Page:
WASHINGTON, May 10, 2014 — Bill Maher may be a major financial supporter of the Democratic Party, but he is anything but a blind follower.
Last Friday night, Maher used his usual brand of intellectual, scathing sarcasm to challenge his liberal guests about Islamic violence during a discussion of Nigeria’s Boko Haram.
Maher took his audience, and panelists Arianna Huffington and comedian Baratunde Thurston, off-guard when he pushed them on the role of Islam in justifying Boko Haram’s kidnapping of 300 young women and threatening to sell them on the open market. He questioned why liberals do not openly condemn Islamic violence, and pointed to the strong link between current day terrorist attacks and the religion.
Maher noted, “There’s no mention here of connecting this to the religion, which is always what I am seeking to do because I think that’s the elephant in the room. And that in the religion at large, women are seen as property, second-class at best, often as property.”
Both Huffington and Thurston challenged Maher, warning him against blaming an entire religion for the work of a few extremists.
Thurston’s statement that Islam does not have a monopoly on extremism prompted a swift retort from Maher, who noted, “Kind of, they do.” Maher pointed out that while other religions may have occasional instances of extremism, Islam seems to have large numbers of radicals.
Maher’s reply to Thurston’s statement that Christians also commit acts of violence was equally scalding, “If this was the 14th century,” said Maher, “I would be coming down on the Christians because that’s when they were too violent.” Then he added, “Religions and cultures change.”
Conservative filmmaker Dinesh D’Souza then backed Maher, noting that most modern day terrorist attacks have some tie to Islam, making an odd team of Maher and D’Souza versus Huffington and Thurston.
Maher’s most scathing comment was in response to Huffington, after she asserted that it is dangerous for people to stereotype all Muslims as terrorists.
Maher noted, “Where it becomes dangerous is that liberals like yourself do not stand up for liberalism. Liberalism means, one, mostly, equality of women.”
Religion is one of Maher’s favorite topics, and in 2008, he released the movie Religulous, directed by Larry Charles, which provided a satirical look at the world’s religions. Breitbart.com describes the movie, saying:
“Bill Maher made a comedy/documentary called “Religulous” that’s most famous for mercilessly mocking Christianity. But what people forget is that the last twenty-minutes or so of the film make a damning case against Islam. Bill Maher made a film that mocked Islam.”
The talk show host is notoriously liberal, and is also a rabid backer of the Democratic Party. In 2012, Maher publicly disclosed that he gave $1 million to President Obama’s Super Pac.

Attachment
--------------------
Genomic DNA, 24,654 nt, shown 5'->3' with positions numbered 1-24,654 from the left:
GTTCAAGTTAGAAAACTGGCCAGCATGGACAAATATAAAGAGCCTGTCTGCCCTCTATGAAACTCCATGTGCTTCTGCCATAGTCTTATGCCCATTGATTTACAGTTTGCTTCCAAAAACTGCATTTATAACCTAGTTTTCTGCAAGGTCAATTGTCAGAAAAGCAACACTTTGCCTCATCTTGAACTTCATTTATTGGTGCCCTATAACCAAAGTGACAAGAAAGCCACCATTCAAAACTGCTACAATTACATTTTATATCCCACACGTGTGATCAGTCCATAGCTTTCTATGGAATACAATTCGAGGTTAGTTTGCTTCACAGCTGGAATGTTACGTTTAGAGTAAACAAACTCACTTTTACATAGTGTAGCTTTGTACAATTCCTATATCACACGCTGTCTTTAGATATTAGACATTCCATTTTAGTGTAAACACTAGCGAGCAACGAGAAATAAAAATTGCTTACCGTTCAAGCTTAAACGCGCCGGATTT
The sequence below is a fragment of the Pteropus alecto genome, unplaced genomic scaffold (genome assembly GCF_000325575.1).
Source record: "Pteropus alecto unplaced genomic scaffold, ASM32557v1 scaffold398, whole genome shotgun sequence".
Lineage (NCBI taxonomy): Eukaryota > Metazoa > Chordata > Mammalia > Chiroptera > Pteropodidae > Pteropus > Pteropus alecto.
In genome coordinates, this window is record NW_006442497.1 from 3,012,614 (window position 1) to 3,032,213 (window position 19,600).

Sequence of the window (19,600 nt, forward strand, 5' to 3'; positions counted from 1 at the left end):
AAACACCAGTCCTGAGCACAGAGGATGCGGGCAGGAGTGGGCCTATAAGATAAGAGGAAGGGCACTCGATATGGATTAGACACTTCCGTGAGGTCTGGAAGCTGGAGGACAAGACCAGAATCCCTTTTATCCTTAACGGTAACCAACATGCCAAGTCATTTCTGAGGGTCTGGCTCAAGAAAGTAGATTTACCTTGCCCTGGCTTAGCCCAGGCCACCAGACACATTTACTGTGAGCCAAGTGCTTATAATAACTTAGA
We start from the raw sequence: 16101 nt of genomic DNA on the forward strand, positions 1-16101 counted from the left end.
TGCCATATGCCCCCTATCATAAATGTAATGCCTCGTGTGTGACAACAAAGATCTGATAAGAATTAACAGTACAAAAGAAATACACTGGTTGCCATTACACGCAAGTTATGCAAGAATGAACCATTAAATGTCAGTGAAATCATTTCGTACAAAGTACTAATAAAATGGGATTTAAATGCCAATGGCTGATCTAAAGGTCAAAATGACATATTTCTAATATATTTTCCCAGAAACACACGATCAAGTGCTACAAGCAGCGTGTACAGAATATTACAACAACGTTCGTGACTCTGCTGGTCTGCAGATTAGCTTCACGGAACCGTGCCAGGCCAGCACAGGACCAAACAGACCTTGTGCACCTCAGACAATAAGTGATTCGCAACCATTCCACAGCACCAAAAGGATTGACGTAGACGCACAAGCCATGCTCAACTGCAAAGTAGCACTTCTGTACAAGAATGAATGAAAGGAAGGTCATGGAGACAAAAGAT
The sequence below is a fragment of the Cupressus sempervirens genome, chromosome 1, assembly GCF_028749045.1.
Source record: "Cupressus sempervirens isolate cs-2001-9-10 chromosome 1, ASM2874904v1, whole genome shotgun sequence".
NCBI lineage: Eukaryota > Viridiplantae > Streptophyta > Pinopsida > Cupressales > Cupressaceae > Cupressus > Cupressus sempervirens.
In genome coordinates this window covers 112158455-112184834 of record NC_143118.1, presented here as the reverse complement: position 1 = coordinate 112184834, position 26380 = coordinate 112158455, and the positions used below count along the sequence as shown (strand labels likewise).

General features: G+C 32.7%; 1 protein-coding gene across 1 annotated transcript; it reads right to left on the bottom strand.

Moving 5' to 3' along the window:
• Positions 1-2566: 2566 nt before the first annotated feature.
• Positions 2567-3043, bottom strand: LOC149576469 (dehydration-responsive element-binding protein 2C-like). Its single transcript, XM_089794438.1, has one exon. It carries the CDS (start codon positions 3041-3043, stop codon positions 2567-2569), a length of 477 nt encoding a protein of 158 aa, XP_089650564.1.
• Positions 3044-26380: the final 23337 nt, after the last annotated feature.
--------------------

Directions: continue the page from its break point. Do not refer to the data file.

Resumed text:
Despite this allegiance, however, Friday’s show was not the first time Maher has attacked liberals or democrats. No one is safe from Maher’s inspection.
For example, in February, Maher challenged New York Mayor Bill de Blasio for what he called “slut-shaming from the left.” Maher slammed de Blasio as a hypocrite for firing Lis Smith, the woman poised to become his spokesperson, because she was dating Eliot Spitzer. According to Maher, de Blasio was painting Smith with a scarlet letter, although she had done no wrong and committed no crime. She was, he pointed out, an adult free to date anyone she wanted.
Maher is not known for treading lightly or for anything close to political correctness. His television show, Politically Incorrect, was cancelled by ABC in 2002 after nine years, when he called the U.S. more “cowardly” than the 9/11 attackers for using long-distance cruise missiles against them.
In 2003, Maher started Real Time with Bill Maher on HBO.
Maher obviously does not limit his attacks to democrats. Republicans are often targeted in derisive and even offensive ways. He has called Sarah Palin and Michele Bachmann offensive names that make event their opponents uncomfortable, and even harangues their family members and supporters.
He verbally eviscerates his opponents, and frequently crosses the line between slightly scandalous humor and just plain bad taste.
While his delivery can be repellent, Maher does provide a reminder to those blindly following political ideology sprinkled with the fairy dust of celebrity politicians: don’t believe everything you hear. Just because your party says so, doesn’t mean it’s accurate.
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